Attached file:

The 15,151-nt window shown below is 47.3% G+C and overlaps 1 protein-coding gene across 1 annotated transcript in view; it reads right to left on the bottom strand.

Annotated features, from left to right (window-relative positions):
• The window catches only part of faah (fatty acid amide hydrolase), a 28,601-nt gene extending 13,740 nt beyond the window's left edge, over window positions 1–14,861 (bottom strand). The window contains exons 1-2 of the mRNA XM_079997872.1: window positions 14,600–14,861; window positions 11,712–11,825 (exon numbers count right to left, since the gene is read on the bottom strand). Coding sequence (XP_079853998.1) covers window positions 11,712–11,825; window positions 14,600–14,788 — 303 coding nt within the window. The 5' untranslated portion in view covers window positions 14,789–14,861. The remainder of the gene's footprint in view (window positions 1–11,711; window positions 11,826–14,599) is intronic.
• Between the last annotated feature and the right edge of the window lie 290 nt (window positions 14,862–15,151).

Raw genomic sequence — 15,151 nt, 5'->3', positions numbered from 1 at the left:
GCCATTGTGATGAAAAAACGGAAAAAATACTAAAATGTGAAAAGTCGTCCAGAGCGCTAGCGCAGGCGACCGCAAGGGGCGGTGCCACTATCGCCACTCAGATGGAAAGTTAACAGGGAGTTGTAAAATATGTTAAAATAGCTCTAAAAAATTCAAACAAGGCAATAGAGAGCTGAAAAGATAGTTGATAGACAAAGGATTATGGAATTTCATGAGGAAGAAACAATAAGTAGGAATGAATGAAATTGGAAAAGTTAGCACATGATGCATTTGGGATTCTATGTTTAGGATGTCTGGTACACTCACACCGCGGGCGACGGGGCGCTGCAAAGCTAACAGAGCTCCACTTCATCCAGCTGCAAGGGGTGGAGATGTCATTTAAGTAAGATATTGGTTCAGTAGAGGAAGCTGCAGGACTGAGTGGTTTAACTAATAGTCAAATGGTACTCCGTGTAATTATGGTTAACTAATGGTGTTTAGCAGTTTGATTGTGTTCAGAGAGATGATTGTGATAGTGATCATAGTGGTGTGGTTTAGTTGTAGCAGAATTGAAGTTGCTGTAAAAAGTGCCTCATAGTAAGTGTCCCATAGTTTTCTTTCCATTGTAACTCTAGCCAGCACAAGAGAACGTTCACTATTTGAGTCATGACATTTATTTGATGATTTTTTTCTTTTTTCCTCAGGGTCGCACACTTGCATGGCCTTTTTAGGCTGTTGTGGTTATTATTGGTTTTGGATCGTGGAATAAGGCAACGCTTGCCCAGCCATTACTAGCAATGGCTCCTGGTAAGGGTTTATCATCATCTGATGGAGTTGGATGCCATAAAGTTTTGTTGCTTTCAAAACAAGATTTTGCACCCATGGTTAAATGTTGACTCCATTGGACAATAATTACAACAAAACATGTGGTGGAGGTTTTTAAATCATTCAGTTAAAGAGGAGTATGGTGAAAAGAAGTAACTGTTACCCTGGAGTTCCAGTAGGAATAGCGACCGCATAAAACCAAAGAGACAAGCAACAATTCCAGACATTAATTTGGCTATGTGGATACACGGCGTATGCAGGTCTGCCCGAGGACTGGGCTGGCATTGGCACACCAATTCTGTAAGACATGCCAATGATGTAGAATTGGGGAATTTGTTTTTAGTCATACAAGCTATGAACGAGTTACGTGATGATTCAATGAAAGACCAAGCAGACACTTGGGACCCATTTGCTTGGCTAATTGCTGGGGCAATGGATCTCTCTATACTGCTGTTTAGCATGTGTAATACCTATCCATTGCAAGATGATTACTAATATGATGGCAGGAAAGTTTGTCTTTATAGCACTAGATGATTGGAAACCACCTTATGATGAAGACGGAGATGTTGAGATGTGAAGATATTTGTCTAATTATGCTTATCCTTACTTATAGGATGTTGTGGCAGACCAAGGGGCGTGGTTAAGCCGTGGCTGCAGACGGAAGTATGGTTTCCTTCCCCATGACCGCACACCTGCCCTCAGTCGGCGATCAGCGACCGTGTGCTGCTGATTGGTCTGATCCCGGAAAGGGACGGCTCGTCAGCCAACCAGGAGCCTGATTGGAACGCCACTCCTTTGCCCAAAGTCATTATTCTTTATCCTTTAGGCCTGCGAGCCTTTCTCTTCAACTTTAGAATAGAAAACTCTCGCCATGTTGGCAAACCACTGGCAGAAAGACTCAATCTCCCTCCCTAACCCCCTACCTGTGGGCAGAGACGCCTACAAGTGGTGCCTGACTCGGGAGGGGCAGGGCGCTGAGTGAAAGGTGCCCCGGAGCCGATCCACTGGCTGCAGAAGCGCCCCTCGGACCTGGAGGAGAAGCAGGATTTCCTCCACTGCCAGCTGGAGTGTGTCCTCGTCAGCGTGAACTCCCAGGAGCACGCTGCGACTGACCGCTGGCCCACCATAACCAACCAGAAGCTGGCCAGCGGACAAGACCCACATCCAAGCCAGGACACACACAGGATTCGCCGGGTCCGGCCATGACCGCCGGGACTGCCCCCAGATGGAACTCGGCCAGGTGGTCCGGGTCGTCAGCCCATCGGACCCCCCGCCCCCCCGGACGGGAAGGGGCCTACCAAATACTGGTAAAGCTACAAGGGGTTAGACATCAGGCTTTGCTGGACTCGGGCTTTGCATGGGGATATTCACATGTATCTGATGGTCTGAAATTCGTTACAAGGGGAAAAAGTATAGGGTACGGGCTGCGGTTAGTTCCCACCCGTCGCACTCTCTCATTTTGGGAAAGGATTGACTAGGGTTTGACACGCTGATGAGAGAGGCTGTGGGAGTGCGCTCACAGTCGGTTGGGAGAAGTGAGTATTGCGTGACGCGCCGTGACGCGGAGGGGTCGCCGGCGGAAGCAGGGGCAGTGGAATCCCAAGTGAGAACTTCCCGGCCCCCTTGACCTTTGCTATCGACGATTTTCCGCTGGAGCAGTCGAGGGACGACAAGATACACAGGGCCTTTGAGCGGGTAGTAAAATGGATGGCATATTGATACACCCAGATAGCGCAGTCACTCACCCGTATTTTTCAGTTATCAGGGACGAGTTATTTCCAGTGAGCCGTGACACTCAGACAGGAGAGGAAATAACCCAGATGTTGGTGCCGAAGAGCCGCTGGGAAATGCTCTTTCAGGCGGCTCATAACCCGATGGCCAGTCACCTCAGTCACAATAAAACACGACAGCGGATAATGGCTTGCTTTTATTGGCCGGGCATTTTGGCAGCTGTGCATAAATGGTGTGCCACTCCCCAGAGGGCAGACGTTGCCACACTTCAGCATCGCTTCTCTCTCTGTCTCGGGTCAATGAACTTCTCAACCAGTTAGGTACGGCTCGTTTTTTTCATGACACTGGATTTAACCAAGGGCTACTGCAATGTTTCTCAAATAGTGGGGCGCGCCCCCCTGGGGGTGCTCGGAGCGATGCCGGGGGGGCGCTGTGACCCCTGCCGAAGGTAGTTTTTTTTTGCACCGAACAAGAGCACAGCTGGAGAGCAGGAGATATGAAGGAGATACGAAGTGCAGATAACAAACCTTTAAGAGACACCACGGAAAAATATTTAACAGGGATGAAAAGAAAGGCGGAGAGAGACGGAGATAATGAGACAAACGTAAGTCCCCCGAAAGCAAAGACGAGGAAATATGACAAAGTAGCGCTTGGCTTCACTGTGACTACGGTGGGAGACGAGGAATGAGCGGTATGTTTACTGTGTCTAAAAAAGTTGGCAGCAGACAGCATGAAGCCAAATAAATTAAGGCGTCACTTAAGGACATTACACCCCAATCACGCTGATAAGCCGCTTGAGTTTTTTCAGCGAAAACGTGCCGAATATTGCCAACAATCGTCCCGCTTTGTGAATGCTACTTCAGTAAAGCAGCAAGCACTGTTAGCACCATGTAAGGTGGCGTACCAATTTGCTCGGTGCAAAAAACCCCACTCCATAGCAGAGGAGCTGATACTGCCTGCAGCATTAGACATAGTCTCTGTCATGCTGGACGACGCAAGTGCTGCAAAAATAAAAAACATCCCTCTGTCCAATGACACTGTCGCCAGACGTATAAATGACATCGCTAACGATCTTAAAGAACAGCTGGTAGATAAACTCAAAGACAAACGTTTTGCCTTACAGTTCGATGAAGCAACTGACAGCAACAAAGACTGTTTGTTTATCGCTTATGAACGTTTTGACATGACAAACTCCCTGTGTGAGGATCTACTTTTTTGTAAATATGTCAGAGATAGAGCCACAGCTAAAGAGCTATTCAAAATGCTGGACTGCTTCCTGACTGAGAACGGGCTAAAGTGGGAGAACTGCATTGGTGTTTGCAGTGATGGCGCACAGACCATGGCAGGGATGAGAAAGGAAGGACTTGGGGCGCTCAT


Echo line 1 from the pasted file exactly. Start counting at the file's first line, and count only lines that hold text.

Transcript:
The 15,151-nt window shown below is 47.3% G+C and overlaps 1 protein-coding gene across 1 annotated transcript in view; it reads right to left on the bottom strand.